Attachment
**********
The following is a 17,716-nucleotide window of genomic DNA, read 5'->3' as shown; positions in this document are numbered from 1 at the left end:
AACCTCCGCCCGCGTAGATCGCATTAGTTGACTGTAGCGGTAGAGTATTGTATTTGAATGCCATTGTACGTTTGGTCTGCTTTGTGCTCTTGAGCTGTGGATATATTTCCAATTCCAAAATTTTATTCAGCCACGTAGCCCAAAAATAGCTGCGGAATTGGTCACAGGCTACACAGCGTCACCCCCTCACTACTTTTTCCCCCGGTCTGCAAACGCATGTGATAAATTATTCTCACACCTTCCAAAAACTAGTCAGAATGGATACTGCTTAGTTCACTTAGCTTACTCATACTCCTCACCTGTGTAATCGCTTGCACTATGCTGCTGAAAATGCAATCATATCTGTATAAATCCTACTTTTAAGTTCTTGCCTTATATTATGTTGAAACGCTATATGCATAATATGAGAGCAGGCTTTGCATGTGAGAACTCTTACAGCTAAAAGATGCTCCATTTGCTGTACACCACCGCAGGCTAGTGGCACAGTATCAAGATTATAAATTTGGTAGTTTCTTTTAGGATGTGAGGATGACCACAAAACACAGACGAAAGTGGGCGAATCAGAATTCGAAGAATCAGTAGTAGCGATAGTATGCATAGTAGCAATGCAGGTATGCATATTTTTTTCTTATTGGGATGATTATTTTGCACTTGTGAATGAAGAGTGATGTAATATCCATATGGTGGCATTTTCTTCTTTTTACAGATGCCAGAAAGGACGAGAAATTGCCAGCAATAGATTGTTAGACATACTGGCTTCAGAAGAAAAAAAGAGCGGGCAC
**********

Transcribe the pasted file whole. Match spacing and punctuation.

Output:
The following is a 17,716-nucleotide window of genomic DNA, read 5'->3' as shown; positions in this document are numbered from 1 at the left end:
AACCTCCGCCCGCGTAGATCGCATTAGTTGACTGTAGCGGTAGAGTATTGTATTTGAATGCCATTGTACGTTTGGTCTGCTTTGTGCTCTTGAGCTGTGGATATATTTCCAATTCCAAAATTTTATTCAGCCACGTAGCCCAAAAATAGCTGCGGAATTGGTCACAGGCTACACAGCGTCACCCCCTCACTACTTTTTCCCCCGGTCTGCAAACGCATGTGATAAATTATTCTCACACCTTCCAAAAACTAGTCAGAATGGATACTGCTTAGTTCACTTAGCTTACTCATACTCCTCACCTGTGTAATCGCTTGCACTATGCTGCTGAAAATGCAATCATATCTGTATAAATCCTACTTTTAAGTTCTTGCCTTATATTATGTTGAAACGCTATATGCATAATATGAGAGCAGGCTTTGCATGTGAGAACTCTTACAGCTAAAAGATGCTCCATTTGCTGTACACCACCGCAGGCTAGTGGCACAGTATCAAGATTATAAATTTGGTAGTTTCTTTTAGGATGTGAGGATGACCACAAAACACAGACGAAAGTGGGCGAATCAGAATTCGAAGAATCAGTAGTAGCGATAGTATGCATAGTAGCAATGCAGGTATGCATATTTTTTTCTTATTGGGATGATTATTTTGCACTTGTGAATGAAGAGTGATGTAATATCCATATGGTGGCATTTTCTTCTTTTTACAGATGCCAGAAAGGACGAGAAATTGCCAGCAATAGATTGTTAGACATACTGGCTTCAGAAGAAAAAAAGAGCGGGCAC